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Tuesday, May 06, 2003

There are two interesting pieces of rhetoric used traditionally by hawks to great effect on those who would oppose the war, but which don't seem to have much of a basis.

The first of these is the "supporting our troops" line. There are a number of variations, but the essential theme is the idea that "the troops" are in harms way, and by opposing the war one is for their being shot and killed. This is taken as gospel by many of the pro-war folk to be an inexcusable faux pas - not supporting the troops is given as evidence of nothing short of treason. Why is this? It goes without saying that if there weren't useless wars, more American soldiers would be alive, so there's a slight not of hypocrisy in warmonger's condemnation of the people who want to keep our fighting men and women from being killed for profit.

On top of this, though, why is it taken as granted that people who go fight are somehow honorable beacons of light in an otherwise brutal world? These are people who, when presented with a choice between getting a productive job or taking a job where their purpose is to kill people, in some cases, like that of bomber pilots, large groups of people, chose the latter. How is this something we should applaud? Usually when someone decides they'd rather kill someone then get a job, we call it "armed robbery" and "capital murder." Even if they join in the noble persuit of defending the country, when told by their boss that in order to advance faulty political objectives, they will be shooting innocent civilians, they do not question this order and abstain, they just march along with it. This is not someone who gets my support, admiration, respect or any of the other crap attributed typically to those who carry out the barbarism that plagues US foreign policy.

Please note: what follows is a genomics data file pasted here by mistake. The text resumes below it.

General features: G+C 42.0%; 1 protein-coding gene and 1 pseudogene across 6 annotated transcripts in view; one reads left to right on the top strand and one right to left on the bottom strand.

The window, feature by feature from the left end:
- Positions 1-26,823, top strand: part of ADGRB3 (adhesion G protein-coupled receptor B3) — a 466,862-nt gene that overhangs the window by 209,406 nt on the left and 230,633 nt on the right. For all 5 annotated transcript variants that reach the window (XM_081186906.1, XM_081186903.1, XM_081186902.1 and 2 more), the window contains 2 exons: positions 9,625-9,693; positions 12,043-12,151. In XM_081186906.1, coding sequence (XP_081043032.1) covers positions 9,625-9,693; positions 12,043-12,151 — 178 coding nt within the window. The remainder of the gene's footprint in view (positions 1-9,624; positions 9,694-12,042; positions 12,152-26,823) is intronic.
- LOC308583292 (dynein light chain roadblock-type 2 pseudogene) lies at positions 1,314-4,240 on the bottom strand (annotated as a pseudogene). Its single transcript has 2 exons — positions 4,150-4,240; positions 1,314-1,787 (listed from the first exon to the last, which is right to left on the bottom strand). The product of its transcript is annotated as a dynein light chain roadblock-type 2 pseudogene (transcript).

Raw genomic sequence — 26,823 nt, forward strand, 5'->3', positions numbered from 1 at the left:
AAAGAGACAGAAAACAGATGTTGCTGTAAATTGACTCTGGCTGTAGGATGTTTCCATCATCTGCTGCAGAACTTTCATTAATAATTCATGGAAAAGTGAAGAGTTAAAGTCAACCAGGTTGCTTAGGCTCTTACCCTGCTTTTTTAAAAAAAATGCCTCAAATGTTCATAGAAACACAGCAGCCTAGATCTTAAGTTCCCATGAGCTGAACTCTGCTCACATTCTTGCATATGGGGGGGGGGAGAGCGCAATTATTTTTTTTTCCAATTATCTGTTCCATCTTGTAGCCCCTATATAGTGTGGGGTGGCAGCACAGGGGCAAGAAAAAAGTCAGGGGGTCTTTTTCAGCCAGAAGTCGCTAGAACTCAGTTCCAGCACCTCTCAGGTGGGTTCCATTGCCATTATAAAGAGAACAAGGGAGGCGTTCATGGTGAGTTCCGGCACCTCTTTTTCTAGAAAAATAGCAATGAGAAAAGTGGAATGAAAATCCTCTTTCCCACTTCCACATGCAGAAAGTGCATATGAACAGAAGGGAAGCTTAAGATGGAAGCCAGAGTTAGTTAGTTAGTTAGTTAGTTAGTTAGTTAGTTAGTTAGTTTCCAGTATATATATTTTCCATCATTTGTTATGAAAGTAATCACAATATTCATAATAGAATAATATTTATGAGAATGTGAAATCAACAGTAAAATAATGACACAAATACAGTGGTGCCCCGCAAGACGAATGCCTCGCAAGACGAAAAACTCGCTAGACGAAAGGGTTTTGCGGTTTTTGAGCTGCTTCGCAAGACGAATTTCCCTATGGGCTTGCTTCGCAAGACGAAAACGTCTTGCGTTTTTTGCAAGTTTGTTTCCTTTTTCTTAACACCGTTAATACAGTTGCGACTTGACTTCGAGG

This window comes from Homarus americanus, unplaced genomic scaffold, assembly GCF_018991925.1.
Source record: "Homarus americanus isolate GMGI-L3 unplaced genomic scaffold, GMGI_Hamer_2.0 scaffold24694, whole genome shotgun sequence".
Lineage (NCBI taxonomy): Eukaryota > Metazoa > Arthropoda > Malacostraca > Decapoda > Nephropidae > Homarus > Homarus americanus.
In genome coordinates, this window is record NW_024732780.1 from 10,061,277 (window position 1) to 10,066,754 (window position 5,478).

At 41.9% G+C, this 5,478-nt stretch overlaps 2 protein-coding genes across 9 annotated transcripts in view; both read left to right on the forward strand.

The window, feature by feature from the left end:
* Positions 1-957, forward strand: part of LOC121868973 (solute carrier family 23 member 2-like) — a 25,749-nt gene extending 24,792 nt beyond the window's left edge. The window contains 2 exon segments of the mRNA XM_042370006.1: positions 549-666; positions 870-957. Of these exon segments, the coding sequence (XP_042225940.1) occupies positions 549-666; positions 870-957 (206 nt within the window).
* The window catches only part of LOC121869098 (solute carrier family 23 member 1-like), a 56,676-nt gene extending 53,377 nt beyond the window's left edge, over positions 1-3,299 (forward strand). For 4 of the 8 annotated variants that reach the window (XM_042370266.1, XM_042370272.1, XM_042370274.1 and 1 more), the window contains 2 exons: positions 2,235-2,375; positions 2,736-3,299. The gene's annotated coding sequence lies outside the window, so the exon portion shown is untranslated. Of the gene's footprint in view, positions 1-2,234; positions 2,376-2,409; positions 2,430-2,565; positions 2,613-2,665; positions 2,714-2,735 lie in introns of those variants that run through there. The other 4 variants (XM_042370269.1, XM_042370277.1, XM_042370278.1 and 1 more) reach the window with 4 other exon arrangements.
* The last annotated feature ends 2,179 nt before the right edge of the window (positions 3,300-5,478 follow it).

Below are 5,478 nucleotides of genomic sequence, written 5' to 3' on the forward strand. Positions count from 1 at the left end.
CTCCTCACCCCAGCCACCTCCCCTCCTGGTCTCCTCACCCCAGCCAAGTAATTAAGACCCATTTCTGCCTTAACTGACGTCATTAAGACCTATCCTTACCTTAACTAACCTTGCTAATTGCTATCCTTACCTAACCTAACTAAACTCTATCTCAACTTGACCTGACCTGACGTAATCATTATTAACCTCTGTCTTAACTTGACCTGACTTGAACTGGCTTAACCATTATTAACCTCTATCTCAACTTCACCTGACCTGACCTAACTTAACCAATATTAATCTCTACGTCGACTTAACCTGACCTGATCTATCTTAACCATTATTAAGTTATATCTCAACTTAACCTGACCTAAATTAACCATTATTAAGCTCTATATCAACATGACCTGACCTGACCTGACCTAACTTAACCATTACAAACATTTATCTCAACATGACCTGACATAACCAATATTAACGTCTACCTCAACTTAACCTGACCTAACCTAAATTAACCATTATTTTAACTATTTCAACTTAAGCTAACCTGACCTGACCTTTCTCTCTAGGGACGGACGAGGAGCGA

The second thing, which follows from the first, is this idea that somehow freedoms - the one typically quoted is "the freedom to dissent" - are protected by the military, and as such we should support our armed forces unquestioningly. The general response I have to this is, "Huh?" The equivocation I hope is being made (largely because the alternative is just a palpable forced ignorance) is that, because our country's freedoms were granted in many cases by war, that any war necessarily gives freedoms. The obvious falsity of this doesn't phase people (Anyone feel more "free" becuase of the anti-terrorism bills which make privacy an anachronism?). I've challanged people on a number of occaisions to give some example from the past 50 years of when armed conflict which the US was involved in bred freedom for American citizens. So far I haven't actually gotten anything approaching a satisfactory answer, the best anyone can seem to do is say that conflicts which resolve past problems created by our military imperialism help freedom. A little like praising a doctor for setting your broken leg after he hits it with a lead pipe.

I can appreciate that people want to look up to military types as the paragon of virtue the DoD tries to play them up as, but it just doesn't work that way. People need to start looking at reality before they advance this sort of rhetoric. I hold faint hope that they will.

cranked out at 6:04 PM | |

 
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